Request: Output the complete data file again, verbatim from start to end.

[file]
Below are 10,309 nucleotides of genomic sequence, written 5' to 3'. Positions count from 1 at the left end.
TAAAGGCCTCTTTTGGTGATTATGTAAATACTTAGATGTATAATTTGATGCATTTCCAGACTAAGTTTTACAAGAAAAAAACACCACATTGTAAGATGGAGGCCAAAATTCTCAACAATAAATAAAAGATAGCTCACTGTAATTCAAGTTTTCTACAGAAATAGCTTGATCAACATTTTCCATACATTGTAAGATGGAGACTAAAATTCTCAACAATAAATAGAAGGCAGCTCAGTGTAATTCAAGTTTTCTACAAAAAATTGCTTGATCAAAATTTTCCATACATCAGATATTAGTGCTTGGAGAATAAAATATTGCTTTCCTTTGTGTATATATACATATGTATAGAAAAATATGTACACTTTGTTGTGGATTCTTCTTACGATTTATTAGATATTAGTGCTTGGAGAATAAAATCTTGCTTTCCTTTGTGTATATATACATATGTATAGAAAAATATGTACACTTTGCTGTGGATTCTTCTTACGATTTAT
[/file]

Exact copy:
Below are 10,309 nucleotides of genomic sequence, written 5' to 3'. Positions count from 1 at the left end.
TAAAGGCCTCTTTTGGTGATTATGTAAATACTTAGATGTATAATTTGATGCATTTCCAGACTAAGTTTTACAAGAAAAAAACACCACATTGTAAGATGGAGGCCAAAATTCTCAACAATAAATAAAAGATAGCTCACTGTAATTCAAGTTTTCTACAGAAATAGCTTGATCAACATTTTCCATACATTGTAAGATGGAGACTAAAATTCTCAACAATAAATAGAAGGCAGCTCAGTGTAATTCAAGTTTTCTACAAAAAATTGCTTGATCAAAATTTTCCATACATCAGATATTAGTGCTTGGAGAATAAAATATTGCTTTCCTTTGTGTATATATACATATGTATAGAAAAATATGTACACTTTGTTGTGGATTCTTCTTACGATTTATTAGATATTAGTGCTTGGAGAATAAAATCTTGCTTTCCTTTGTGTATATATACATATGTATAGAAAAATATGTACACTTTGCTGTGGATTCTTCTTACGATTTAT